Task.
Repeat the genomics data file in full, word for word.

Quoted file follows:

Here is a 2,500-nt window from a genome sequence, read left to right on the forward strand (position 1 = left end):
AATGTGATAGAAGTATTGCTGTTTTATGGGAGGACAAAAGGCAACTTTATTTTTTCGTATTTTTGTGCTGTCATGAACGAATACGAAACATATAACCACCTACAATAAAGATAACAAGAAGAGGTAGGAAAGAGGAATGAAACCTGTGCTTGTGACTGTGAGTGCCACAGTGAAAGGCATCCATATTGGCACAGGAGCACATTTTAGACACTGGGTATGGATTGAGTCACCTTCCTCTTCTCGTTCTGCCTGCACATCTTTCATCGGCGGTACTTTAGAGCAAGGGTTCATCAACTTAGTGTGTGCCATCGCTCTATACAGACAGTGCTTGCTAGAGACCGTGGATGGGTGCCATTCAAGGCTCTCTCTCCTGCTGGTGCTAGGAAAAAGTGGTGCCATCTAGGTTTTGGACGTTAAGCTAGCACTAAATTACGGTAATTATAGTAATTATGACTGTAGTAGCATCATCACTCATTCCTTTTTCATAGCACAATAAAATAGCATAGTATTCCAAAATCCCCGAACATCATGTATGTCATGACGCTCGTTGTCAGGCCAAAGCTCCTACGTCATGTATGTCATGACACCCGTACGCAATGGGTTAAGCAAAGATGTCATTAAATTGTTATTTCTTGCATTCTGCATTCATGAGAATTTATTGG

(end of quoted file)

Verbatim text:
Here is a 2,500-nt window from a genome sequence, read left to right on the forward strand (position 1 = left end):
AATGTGATAGAAGTATTGCTGTTTTATGGGAGGACAAAAGGCAACTTTATTTTTTCGTATTTTTGTGCTGTCATGAACGAATACGAAACATATAACCACCTACAATAAAGATAACAAGAAGAGGTAGGAAAGAGGAATGAAACCTGTGCTTGTGACTGTGAGTGCCACAGTGAAAGGCATCCATATTGGCACAGGAGCACATTTTAGACACTGGGTATGGATTGAGTCACCTTCCTCTTCTCGTTCTGCCTGCACATCTTTCATCGGCGGTACTTTAGAGCAAGGGTTCATCAACTTAGTGTGTGCCATCGCTCTATACAGACAGTGCTTGCTAGAGACCGTGGATGGGTGCCATTCAAGGCTCTCTCTCCTGCTGGTGCTAGGAAAAAGTGGTGCCATCTAGGTTTTGGACGTTAAGCTAGCACTAAATTACGGTAATTATAGTAATTATGACTGTAGTAGCATCATCACTCATTCCTTTTTCATAGCACAATAAAATAGCATAGTATTCCAAAATCCCCGAACATCATGTATGTCATGACGCTCGTTGTCAGGCCAAAGCTCCTACGTCATGTATGTCATGACACCCGTACGCAATGGGTTAAGCAAAGATGTCATTAAATTGTTATTTCTTGCATTCTGCATTCATGAGAATTTATTGG